By Ruth Port (she/her)
Everyone knows that this Summer has been especially hot. Whether you’ve been down to the beach, hidden away in the shade or, like a lot of us, been wondering about the reasons and repercussions of such a scorcher, it is hard to deny that the heatwaves seem more extreme this year. This article will explain the reason behind such heatwaves in the UK and look at the facts and effects, before discussing what comes next and the probability of seeing more heatwaves across the country.
What caused the heatwave?
The recent heatwave (16th to 19th July 2022) occurred because of a heat dome – a meteorological phenomenon that occurs when the atmosphere traps hot air in a cap. The UK was trapped between high-pressure over Europe and a low-pressure system to the north west of Scotland which resulted in the hot, dry air from southern Europe travelling to the UK. When an area of high pressure is coupled with falling air in the atmosphere, warm air is trapped at the surface (Met Office, 2022).
What temperatures did we see?
The official MetOffice report for the UK heatwave saw this heat dome affecting the whole of the UK, with most regions setting new records for extreme heat. 35°C was recorded for the first time in Scotland, 37.1°C was the new record for Wales, whilst a high of 37.1°C occurred in Northern Ireland. The highest temperature overall was recorded at the Coningsby weather station in Lincolnshire: on 19th July the temperature was 40.3°C. This was higher than the previous record by 1.6°C.
After the heatwave of 2003, where a high of 38.5°C was recorded in Kent on the 10th of August (Met Office, 2019), the government released an official heatwave plan to help prepare the country and its services for subsequent hot weather events. This has since been updated to include the Extreme Heat National Weather Warning Service in 2021, of which the first red warning for extreme heat was issued. This plan to deal with high temperatures warned that population-wide adverse health effects may be experienced. Ultimately, it culminated in an estimated 1000 people killed by the heatwave, primarily affected the people aged 85 or older (Vaughan, 2022). As well as this, travel was affected as flights were suspended at Luton airport and Network Rail issued a ‘do not travel warning’. Discussions about the weather were on the lips of everyone: the word “heatwave” became a mantra for small talk and a YouGov poll found that the number of people selecting ‘the environment’ as one of the most important issues facing the country right now has increased by 10 points from the week before (Mann, 2022).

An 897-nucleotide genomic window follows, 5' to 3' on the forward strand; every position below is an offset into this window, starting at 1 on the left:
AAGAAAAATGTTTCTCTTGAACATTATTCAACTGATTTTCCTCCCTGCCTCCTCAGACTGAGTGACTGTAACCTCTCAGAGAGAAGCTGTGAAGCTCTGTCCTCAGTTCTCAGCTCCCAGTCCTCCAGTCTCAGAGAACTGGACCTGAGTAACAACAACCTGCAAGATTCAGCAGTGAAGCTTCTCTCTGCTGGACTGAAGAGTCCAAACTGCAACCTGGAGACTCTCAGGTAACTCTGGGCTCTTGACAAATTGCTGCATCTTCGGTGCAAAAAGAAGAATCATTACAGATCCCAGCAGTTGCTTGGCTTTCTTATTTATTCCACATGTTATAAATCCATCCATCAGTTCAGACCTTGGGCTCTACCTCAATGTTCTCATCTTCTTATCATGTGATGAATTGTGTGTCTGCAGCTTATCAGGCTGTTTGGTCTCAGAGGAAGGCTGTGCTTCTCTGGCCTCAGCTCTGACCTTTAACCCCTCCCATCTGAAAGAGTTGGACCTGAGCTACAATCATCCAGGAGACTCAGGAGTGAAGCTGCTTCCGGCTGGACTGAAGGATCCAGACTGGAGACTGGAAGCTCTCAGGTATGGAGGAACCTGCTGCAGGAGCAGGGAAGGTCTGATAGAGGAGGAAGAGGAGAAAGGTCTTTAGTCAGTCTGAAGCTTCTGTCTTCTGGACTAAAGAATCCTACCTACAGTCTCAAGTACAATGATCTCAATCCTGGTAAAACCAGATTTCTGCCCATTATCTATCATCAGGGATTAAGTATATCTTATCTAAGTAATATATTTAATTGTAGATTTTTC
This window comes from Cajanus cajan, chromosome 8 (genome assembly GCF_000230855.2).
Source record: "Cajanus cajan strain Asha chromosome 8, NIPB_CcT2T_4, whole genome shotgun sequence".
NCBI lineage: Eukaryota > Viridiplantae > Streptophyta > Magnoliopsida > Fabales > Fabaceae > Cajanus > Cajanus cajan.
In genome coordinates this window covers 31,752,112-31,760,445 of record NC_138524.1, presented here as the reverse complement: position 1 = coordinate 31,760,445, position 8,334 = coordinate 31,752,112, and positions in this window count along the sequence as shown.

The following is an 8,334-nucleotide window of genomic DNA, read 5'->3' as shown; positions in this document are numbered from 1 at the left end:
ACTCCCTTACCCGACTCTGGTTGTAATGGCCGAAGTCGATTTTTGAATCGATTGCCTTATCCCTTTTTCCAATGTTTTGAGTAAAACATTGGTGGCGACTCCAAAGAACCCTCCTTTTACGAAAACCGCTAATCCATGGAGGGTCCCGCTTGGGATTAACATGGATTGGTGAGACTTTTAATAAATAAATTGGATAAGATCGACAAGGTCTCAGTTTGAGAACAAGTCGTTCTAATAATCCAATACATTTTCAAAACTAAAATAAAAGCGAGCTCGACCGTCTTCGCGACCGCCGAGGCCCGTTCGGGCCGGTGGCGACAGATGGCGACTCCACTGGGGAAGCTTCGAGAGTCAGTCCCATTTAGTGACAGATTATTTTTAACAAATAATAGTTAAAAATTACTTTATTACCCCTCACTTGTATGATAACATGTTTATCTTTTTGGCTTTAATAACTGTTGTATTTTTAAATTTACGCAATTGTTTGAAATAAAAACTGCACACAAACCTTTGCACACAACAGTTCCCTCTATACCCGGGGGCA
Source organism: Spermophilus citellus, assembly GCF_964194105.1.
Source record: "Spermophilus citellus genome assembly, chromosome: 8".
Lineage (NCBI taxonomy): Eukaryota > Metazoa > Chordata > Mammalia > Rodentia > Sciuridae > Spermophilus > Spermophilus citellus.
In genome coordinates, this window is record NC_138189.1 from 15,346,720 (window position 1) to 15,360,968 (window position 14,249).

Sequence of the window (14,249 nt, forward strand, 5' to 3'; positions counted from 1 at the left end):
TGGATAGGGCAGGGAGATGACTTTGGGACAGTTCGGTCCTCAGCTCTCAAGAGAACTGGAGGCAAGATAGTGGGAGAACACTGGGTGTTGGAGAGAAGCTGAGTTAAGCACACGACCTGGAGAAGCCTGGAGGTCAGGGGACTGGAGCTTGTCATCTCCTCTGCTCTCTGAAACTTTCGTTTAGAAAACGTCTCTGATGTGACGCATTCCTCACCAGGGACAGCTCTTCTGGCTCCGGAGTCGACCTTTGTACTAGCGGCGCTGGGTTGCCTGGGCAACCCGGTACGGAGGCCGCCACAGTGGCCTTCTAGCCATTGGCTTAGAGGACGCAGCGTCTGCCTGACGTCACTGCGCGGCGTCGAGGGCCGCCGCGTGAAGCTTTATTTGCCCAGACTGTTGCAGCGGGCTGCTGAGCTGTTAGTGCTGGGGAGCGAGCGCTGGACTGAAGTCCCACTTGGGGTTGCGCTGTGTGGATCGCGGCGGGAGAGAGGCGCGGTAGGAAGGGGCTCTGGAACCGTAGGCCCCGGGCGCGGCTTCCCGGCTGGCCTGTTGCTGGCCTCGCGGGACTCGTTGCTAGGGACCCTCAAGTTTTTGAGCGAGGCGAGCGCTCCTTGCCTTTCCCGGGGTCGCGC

What comes next?
A study that used observations of UK temperatures and applied these in a climate model found that heatwaves exceeding 40°C could be taking place every few years in the climate of 2100. With human activity making the event at least 10 times more likely (World Weather Attribution, 2022), the UK faces a continued summer of extreme heat. As greenhouse gases raise the average temperature, it creates a higher baseline so heatwaves are hotter than in the past. Additionally, study by Imperial College London found that the heatwave would’ve been ‘4°C cooler without human-caused climate change’ (Willshire, 2022). A word that was used in the official MetOffice report for the July heatwave was ‘unprecedented’ – the event was one that had never been done before. But with the heatwave that followed in August, will these record-breaking heatwaves continue to be unprecedented, or will they become the norm?
Despite the increased likelihood of extreme temperatures, there is still hope that humanity will be able to limit the release of emissions that contributes to climate change. The Paris climate agreement that aims to limit global warming to well below 2 degrees Celsius, if stuck to, will greatly reduce the probability of heatwaves happening in the future. As well as this, one of the main services affected by heatwaves – the NHS – have plans in place to construct 40 new hospitals which will more sustainable and more efficient to cope with increased temperatures, meaning vulnerable people will be safer during these times (Gov.Uk, 2021). Additionally, here are some tips to cope in hot weather, and there will also be links below to helpful pages!
NHS: how to cope in hot weather.
Redcross: top tips for keeping cool.
NHS: heat exhaustion and heat stroke.
A variety of articles exploring what you need to know about key subjects, all linked to climate change